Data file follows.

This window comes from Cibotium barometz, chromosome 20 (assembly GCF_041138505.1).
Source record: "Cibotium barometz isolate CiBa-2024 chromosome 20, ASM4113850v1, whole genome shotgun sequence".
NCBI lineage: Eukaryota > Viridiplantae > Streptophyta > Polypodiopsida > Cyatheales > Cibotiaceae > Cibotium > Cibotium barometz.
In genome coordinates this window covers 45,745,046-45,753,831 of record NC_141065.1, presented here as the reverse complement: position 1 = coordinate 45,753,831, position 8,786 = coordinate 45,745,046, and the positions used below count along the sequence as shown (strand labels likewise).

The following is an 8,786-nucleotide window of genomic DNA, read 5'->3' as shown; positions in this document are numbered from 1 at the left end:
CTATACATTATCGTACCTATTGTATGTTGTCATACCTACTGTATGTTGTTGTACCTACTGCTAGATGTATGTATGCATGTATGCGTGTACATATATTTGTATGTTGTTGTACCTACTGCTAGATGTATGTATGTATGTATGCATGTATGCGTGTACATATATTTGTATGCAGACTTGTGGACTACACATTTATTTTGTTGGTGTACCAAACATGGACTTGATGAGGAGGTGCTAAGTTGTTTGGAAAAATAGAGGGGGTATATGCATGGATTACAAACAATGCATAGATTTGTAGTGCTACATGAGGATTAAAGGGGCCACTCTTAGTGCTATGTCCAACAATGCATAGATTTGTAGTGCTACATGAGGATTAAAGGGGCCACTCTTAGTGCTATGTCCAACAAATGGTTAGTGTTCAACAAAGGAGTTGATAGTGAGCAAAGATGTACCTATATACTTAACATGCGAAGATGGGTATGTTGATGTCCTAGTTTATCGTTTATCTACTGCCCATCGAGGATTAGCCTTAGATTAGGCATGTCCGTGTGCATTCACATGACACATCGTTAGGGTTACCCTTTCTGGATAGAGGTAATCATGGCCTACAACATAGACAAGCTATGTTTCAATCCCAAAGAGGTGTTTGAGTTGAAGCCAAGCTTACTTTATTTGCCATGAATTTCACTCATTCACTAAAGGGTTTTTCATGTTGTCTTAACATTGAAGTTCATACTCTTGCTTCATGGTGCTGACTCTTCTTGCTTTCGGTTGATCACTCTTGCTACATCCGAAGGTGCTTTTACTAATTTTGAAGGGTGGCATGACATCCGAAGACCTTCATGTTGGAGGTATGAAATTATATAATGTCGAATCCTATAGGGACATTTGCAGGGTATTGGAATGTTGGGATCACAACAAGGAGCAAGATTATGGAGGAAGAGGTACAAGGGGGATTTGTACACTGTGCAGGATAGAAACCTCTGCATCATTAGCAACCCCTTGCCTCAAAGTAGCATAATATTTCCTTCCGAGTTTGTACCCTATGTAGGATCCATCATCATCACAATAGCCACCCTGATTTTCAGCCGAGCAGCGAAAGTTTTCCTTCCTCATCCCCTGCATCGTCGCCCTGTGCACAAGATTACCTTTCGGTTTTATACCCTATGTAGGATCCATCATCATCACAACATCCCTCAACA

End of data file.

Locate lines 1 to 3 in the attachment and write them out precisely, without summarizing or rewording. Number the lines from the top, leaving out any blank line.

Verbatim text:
This window comes from Cibotium barometz, chromosome 20 (assembly GCF_041138505.1).
Source record: "Cibotium barometz isolate CiBa-2024 chromosome 20, ASM4113850v1, whole genome shotgun sequence".
NCBI lineage: Eukaryota > Viridiplantae > Streptophyta > Polypodiopsida > Cyatheales > Cibotiaceae > Cibotium > Cibotium barometz.